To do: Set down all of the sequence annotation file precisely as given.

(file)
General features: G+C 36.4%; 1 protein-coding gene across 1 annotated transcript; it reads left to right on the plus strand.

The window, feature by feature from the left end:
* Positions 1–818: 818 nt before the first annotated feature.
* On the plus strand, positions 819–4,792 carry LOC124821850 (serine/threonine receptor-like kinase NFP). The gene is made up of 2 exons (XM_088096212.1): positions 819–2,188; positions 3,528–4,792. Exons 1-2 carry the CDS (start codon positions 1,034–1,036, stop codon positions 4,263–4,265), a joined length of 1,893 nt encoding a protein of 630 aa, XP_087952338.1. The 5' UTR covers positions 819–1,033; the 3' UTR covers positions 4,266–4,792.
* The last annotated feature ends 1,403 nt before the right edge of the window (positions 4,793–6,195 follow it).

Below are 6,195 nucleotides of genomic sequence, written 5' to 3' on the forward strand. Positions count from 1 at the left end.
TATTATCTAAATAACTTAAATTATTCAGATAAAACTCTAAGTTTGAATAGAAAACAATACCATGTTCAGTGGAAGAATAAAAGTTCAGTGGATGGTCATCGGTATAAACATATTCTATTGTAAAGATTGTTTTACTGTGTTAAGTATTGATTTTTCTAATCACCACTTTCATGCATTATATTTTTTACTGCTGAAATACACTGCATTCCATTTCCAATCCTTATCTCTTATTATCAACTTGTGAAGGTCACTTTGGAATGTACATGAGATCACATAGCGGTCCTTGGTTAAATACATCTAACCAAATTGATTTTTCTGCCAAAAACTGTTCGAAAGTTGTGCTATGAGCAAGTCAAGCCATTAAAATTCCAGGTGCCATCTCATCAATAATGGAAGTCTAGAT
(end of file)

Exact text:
General features: G+C 36.4%; 1 protein-coding gene across 1 annotated transcript; it reads left to right on the plus strand.

The window, feature by feature from the left end:
* Positions 1–818: 818 nt before the first annotated feature.
* On the plus strand, positions 819–4,792 carry LOC124821850 (serine/threonine receptor-like kinase NFP). The gene is made up of 2 exons (XM_088096212.1): positions 819–2,188; positions 3,528–4,792. Exons 1-2 carry the CDS (start codon positions 1,034–1,036, stop codon positions 4,263–4,265), a joined length of 1,893 nt encoding a protein of 630 aa, XP_087952338.1. The 5' UTR covers positions 819–1,033; the 3' UTR covers positions 4,266–4,792.
* The last annotated feature ends 1,403 nt before the right edge of the window (positions 4,793–6,195 follow it).

Below are 6,195 nucleotides of genomic sequence, written 5' to 3' on the forward strand. Positions count from 1 at the left end.
TATTATCTAAATAACTTAAATTATTCAGATAAAACTCTAAGTTTGAATAGAAAACAATACCATGTTCAGTGGAAGAATAAAAGTTCAGTGGATGGTCATCGGTATAAACATATTCTATTGTAAAGATTGTTTTACTGTGTTAAGTATTGATTTTTCTAATCACCACTTTCATGCATTATATTTTTTACTGCTGAAATACACTGCATTCCATTTCCAATCCTTATCTCTTATTATCAACTTGTGAAGGTCACTTTGGAATGTACATGAGATCACATAGCGGTCCTTGGTTAAATACATCTAACCAAATTGATTTTTCTGCCAAAAACTGTTCGAAAGTTGTGCTATGAGCAAGTCAAGCCATTAAAATTCCAGGTGCCATCTCATCAATAATGGAAGTCTAGAT